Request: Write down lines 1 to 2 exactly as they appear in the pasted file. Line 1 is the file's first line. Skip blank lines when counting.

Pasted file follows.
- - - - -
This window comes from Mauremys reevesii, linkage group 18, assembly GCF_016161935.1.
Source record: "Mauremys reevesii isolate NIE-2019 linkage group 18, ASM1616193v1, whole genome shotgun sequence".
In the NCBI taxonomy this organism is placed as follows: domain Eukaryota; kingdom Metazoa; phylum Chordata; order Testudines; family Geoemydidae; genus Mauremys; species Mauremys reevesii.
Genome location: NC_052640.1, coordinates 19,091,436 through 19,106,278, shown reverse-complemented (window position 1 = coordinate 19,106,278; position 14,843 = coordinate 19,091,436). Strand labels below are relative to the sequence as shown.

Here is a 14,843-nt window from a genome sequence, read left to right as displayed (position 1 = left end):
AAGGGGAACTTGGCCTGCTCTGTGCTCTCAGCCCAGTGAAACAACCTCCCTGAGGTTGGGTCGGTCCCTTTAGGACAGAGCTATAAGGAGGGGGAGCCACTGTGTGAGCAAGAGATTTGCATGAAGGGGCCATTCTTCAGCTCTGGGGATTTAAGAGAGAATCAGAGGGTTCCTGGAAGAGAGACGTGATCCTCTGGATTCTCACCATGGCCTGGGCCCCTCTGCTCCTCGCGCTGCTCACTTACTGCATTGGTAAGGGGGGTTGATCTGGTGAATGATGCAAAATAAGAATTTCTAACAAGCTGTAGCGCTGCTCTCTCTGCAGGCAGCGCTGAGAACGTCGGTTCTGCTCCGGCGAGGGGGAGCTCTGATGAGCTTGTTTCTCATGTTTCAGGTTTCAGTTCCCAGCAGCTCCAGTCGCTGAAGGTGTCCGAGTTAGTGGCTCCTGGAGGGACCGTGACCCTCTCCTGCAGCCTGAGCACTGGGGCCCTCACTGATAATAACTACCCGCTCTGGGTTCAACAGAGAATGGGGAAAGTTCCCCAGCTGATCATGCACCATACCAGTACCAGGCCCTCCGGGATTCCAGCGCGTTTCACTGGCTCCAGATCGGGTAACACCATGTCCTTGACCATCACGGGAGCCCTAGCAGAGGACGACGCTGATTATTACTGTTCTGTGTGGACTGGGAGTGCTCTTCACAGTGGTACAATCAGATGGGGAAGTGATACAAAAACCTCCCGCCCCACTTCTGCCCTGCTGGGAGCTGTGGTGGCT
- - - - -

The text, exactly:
This window comes from Mauremys reevesii, linkage group 18, assembly GCF_016161935.1.
Source record: "Mauremys reevesii isolate NIE-2019 linkage group 18, ASM1616193v1, whole genome shotgun sequence".